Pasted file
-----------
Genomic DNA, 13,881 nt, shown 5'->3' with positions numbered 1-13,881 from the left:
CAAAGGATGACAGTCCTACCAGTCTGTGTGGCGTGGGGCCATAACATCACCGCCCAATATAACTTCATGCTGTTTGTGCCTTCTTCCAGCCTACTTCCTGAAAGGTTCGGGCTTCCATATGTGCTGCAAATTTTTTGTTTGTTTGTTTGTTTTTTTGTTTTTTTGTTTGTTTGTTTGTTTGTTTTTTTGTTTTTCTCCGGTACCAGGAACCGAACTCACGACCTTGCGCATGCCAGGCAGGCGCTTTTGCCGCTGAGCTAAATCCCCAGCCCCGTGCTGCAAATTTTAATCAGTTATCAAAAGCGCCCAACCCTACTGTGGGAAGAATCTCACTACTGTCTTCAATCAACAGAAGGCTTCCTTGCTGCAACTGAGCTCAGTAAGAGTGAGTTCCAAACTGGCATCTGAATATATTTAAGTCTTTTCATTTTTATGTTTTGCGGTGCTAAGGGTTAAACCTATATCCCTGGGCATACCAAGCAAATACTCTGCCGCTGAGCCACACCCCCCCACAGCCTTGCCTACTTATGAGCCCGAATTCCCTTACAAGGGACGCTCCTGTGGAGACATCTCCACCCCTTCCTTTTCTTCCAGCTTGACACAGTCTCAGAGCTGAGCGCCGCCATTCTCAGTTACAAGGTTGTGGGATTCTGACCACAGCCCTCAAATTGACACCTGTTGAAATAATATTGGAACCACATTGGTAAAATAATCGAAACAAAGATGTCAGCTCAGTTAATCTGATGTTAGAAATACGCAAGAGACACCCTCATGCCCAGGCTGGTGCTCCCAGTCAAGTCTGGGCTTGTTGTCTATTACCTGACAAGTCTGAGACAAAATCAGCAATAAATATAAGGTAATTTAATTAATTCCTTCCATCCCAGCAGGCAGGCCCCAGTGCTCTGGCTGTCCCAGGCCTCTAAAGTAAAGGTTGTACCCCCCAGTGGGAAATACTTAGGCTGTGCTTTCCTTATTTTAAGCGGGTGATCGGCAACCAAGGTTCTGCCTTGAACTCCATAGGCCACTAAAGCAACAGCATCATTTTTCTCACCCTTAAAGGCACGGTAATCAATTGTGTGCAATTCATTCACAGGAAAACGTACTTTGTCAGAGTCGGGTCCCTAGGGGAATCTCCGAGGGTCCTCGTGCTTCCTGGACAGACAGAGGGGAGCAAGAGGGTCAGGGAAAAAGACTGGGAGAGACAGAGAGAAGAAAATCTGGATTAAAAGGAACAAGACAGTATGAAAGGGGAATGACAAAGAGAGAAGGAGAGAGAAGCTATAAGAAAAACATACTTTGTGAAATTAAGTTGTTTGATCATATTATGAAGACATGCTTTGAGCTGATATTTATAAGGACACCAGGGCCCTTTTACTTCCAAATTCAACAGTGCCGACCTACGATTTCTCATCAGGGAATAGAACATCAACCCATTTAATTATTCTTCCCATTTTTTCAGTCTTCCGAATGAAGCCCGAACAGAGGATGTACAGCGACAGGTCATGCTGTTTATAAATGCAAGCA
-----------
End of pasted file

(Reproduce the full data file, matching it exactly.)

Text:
Genomic DNA, 13,881 nt, shown 5'->3' with positions numbered 1-13,881 from the left:
CAAAGGATGACAGTCCTACCAGTCTGTGTGGCGTGGGGCCATAACATCACCGCCCAATATAACTTCATGCTGTTTGTGCCTTCTTCCAGCCTACTTCCTGAAAGGTTCGGGCTTCCATATGTGCTGCAAATTTTTTGTTTGTTTGTTTGTTTTTTTGTTTTTTTGTTTGTTTGTTTGTTTGTTTTTTTGTTTTTCTCCGGTACCAGGAACCGAACTCACGACCTTGCGCATGCCAGGCAGGCGCTTTTGCCGCTGAGCTAAATCCCCAGCCCCGTGCTGCAAATTTTAATCAGTTATCAAAAGCGCCCAACCCTACTGTGGGAAGAATCTCACTACTGTCTTCAATCAACAGAAGGCTTCCTTGCTGCAACTGAGCTCAGTAAGAGTGAGTTCCAAACTGGCATCTGAATATATTTAAGTCTTTTCATTTTTATGTTTTGCGGTGCTAAGGGTTAAACCTATATCCCTGGGCATACCAAGCAAATACTCTGCCGCTGAGCCACACCCCCCCACAGCCTTGCCTACTTATGAGCCCGAATTCCCTTACAAGGGACGCTCCTGTGGAGACATCTCCACCCCTTCCTTTTCTTCCAGCTTGACACAGTCTCAGAGCTGAGCGCCGCCATTCTCAGTTACAAGGTTGTGGGATTCTGACCACAGCCCTCAAATTGACACCTGTTGAAATAATATTGGAACCACATTGGTAAAATAATCGAAACAAAGATGTCAGCTCAGTTAATCTGATGTTAGAAATACGCAAGAGACACCCTCATGCCCAGGCTGGTGCTCCCAGTCAAGTCTGGGCTTGTTGTCTATTACCTGACAAGTCTGAGACAAAATCAGCAATAAATATAAGGTAATTTAATTAATTCCTTCCATCCCAGCAGGCAGGCCCCAGTGCTCTGGCTGTCCCAGGCCTCTAAAGTAAAGGTTGTACCCCCCAGTGGGAAATACTTAGGCTGTGCTTTCCTTATTTTAAGCGGGTGATCGGCAACCAAGGTTCTGCCTTGAACTCCATAGGCCACTAAAGCAACAGCATCATTTTTCTCACCCTTAAAGGCACGGTAATCAATTGTGTGCAATTCATTCACAGGAAAACGTACTTTGTCAGAGTCGGGTCCCTAGGGGAATCTCCGAGGGTCCTCGTGCTTCCTGGACAGACAGAGGGGAGCAAGAGGGTCAGGGAAAAAGACTGGGAGAGACAGAGAGAAGAAAATCTGGATTAAAAGGAACAAGACAGTATGAAAGGGGAATGACAAAGAGAGAAGGAGAGAGAAGCTATAAGAAAAACATACTTTGTGAAATTAAGTTGTTTGATCATATTATGAAGACATGCTTTGAGCTGATATTTATAAGGACACCAGGGCCCTTTTACTTCCAAATTCAACAGTGCCGACCTACGATTTCTCATCAGGGAATAGAACATCAACCCATTTAATTATTCTTCCCATTTTTTCAGTCTTCCGAATGAAGCCCGAACAGAGGATGTACAGCGACAGGTCATGCTGTTTATAAATGCAAGCA